AG Szpunar delivered this week (29 July 2019) his opinion in case C‑16/18 (Michael Dobersberger joined parties: Magistrat der Stadt Wien), which is about (notably) Directive 96/71:

“Article 1(3) of Directive 96/71/EC of the European Parliament and of the Council of 16 December 1996 concerning the posting of workers in the framework of the provision of services does not cover services such as the provision of food and drink to passengers, on-board service or cleaning services by the workers of a service-providing undertaking established in the Member State of posting in performance of a contract with a railway undertaking established in the host Member State when these services are provided on international trains which also travel through the host Member State.

Article 56 TFEU precludes a provision of national law which also mandatorily requires undertakings which post workers to the territory of another Member State for the purpose of providing a service to comply with terms and conditions of employment within the meaning of Article 3(1) of Directive 96/71 and to comply with accompanying obligations (such as, in particular, the obligation to provide a notification regarding the cross-border posting of workers to a public authority in the host Member State and the obligation to retain documents relating to the level of remuneration and to the social security registration of these workers) in situations in which:

–        firstly, the workers posted across borders form part of the mobile staff of a railway undertaking that is active on a cross-border basis or of an undertaking which provides services typical for a railway undertaking (provision of food and drink to passengers, on-board service) on that undertaking’s trains that cross the borders of the Member States;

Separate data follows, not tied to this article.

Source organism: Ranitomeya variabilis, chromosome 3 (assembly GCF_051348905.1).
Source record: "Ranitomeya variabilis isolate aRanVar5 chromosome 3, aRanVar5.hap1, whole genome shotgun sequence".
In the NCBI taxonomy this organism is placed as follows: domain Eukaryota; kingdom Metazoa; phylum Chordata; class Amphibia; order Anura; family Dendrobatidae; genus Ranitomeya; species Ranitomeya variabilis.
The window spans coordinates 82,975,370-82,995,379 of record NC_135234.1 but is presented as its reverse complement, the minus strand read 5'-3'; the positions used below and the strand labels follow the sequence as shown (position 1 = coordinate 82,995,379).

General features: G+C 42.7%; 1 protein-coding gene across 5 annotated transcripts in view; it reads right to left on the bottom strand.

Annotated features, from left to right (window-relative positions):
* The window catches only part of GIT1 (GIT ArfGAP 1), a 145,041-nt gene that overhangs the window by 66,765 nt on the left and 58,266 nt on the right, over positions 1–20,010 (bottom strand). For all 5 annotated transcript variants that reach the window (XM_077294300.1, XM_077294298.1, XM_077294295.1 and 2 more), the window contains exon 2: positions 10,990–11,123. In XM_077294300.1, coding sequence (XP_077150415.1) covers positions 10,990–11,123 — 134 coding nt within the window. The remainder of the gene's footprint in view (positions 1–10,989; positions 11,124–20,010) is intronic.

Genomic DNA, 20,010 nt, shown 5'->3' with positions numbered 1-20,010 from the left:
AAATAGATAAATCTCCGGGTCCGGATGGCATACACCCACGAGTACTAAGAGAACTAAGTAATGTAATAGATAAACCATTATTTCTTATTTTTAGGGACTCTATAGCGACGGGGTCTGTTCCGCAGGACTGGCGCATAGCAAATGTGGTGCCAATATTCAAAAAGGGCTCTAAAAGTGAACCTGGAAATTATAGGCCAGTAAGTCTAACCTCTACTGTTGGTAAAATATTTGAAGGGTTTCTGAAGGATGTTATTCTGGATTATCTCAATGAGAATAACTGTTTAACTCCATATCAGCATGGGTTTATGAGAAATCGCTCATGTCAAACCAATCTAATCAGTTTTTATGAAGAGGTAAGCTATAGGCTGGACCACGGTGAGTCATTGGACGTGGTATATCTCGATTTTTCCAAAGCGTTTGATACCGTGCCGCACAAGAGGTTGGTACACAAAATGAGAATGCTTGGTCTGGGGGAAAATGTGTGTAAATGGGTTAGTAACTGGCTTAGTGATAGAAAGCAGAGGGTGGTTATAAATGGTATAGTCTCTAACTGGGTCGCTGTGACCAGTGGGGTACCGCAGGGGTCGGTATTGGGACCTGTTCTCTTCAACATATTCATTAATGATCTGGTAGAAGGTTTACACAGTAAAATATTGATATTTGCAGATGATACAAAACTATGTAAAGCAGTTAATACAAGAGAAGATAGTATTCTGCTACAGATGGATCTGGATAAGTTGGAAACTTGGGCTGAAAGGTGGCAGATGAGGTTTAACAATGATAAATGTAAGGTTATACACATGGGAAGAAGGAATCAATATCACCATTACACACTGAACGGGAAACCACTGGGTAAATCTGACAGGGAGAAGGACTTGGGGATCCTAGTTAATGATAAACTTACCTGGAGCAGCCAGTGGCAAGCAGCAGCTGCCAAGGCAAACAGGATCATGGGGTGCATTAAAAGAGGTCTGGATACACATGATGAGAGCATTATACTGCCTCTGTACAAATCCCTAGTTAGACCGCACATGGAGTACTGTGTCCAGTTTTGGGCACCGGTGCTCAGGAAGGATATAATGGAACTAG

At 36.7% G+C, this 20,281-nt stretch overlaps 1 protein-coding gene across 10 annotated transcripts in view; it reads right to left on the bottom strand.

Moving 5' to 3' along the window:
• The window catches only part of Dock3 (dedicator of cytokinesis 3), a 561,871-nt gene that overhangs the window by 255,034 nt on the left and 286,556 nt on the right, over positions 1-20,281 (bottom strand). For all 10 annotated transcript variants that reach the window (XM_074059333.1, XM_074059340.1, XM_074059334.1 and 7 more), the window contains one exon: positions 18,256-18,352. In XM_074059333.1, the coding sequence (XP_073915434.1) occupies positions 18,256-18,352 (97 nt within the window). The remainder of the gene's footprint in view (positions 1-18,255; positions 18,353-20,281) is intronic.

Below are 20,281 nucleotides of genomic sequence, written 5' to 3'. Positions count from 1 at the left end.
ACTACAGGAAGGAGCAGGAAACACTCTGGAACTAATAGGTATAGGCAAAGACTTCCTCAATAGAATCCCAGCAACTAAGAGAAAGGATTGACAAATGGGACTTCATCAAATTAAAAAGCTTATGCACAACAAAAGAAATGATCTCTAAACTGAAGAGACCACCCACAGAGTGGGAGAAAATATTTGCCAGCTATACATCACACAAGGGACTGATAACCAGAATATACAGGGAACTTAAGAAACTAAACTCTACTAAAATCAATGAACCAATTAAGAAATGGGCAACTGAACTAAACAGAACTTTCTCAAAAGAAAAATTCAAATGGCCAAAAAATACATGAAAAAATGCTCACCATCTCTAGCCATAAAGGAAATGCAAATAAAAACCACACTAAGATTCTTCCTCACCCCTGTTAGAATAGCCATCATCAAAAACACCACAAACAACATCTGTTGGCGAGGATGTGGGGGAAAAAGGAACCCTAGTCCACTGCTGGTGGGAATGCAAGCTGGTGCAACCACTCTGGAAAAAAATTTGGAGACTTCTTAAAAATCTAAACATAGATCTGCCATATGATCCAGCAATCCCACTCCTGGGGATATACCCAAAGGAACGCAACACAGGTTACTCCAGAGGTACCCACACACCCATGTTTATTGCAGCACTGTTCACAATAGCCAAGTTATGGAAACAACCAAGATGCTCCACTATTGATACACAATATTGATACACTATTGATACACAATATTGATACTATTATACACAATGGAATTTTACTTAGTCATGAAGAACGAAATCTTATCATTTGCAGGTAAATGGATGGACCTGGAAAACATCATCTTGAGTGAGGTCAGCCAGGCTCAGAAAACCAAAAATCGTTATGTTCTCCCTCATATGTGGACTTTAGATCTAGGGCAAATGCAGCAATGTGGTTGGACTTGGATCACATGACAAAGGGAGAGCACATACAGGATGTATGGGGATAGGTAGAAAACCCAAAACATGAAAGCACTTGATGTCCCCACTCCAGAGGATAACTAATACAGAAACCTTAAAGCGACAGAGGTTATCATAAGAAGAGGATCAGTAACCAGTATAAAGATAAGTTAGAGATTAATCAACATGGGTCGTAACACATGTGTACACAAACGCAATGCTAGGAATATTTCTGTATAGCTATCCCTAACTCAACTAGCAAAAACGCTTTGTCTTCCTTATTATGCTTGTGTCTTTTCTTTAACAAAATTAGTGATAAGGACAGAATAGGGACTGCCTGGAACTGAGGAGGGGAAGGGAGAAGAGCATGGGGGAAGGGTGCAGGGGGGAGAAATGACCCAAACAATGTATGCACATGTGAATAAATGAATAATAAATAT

–        secondly, the posting is based either on no service contract at all or at least on no service contract between the undertaking making the posting and the recipient of the services which is active in another Member State, because the posting undertaking’s obligation to provide services to the recipient of the services which is active in another Member State is established by way of subcontracts (a subcontracting chain); and

–        thirdly, the posted worker is not in an employment relationship with the undertaking making the posting but rather is in an employment relationship with a third-party undertaking which has hired out its workers to the undertaking making the posting back in the Member State in which the posting undertaking is established”.

Source: here

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